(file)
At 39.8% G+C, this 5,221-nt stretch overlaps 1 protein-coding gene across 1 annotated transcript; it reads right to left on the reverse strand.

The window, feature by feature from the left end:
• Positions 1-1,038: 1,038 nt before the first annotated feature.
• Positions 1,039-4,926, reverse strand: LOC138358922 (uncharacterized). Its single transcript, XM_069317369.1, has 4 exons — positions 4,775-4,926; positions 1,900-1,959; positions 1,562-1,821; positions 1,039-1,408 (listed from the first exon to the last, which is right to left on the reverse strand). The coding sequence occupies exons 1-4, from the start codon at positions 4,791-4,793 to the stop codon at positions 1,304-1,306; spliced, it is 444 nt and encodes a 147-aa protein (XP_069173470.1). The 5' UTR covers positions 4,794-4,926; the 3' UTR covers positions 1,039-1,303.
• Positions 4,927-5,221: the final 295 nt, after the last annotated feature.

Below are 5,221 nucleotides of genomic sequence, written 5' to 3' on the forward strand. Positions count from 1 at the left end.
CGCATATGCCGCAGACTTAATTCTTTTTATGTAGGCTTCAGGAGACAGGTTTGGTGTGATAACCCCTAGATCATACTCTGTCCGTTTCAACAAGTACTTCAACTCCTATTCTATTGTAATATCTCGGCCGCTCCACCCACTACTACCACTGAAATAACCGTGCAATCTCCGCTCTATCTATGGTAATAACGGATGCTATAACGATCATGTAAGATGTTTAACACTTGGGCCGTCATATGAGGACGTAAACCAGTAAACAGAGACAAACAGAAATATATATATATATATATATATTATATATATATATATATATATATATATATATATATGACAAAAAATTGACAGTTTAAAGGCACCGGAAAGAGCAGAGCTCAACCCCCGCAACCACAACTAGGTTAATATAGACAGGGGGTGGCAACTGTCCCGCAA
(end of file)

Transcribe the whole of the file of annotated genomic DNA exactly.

At 39.8% G+C, this 5,221-nt stretch overlaps 1 protein-coding gene across 1 annotated transcript; it reads right to left on the reverse strand.

The window, feature by feature from the left end:
• Positions 1-1,038: 1,038 nt before the first annotated feature.
• Positions 1,039-4,926, reverse strand: LOC138358922 (uncharacterized). Its single transcript, XM_069317369.1, has 4 exons — positions 4,775-4,926; positions 1,900-1,959; positions 1,562-1,821; positions 1,039-1,408 (listed from the first exon to the last, which is right to left on the reverse strand). The coding sequence occupies exons 1-4, from the start codon at positions 4,791-4,793 to the stop codon at positions 1,304-1,306; spliced, it is 444 nt and encodes a 147-aa protein (XP_069173470.1). The 5' UTR covers positions 4,794-4,926; the 3' UTR covers positions 1,039-1,303.
• Positions 4,927-5,221: the final 295 nt, after the last annotated feature.

Below are 5,221 nucleotides of genomic sequence, written 5' to 3' on the forward strand. Positions count from 1 at the left end.
CGCATATGCCGCAGACTTAATTCTTTTTATGTAGGCTTCAGGAGACAGGTTTGGTGTGATAACCCCTAGATCATACTCTGTCCGTTTCAACAAGTACTTCAACTCCTATTCTATTGTAATATCTCGGCCGCTCCACCCACTACTACCACTGAAATAACCGTGCAATCTCCGCTCTATCTATGGTAATAACGGATGCTATAACGATCATGTAAGATGTTTAACACTTGGGCCGTCATATGAGGACGTAAACCAGTAAACAGAGACAAACAGAAATATATATATATATATATATATTATATATATATATATATATATATATATATATATATGACAAAAAATTGACAGTTTAAAGGCACCGGAAAGAGCAGAGCTCAACCCCCGCAACCACAACTAGGTTAATATAGACAGGGGGTGGCAACTGTCCCGCAA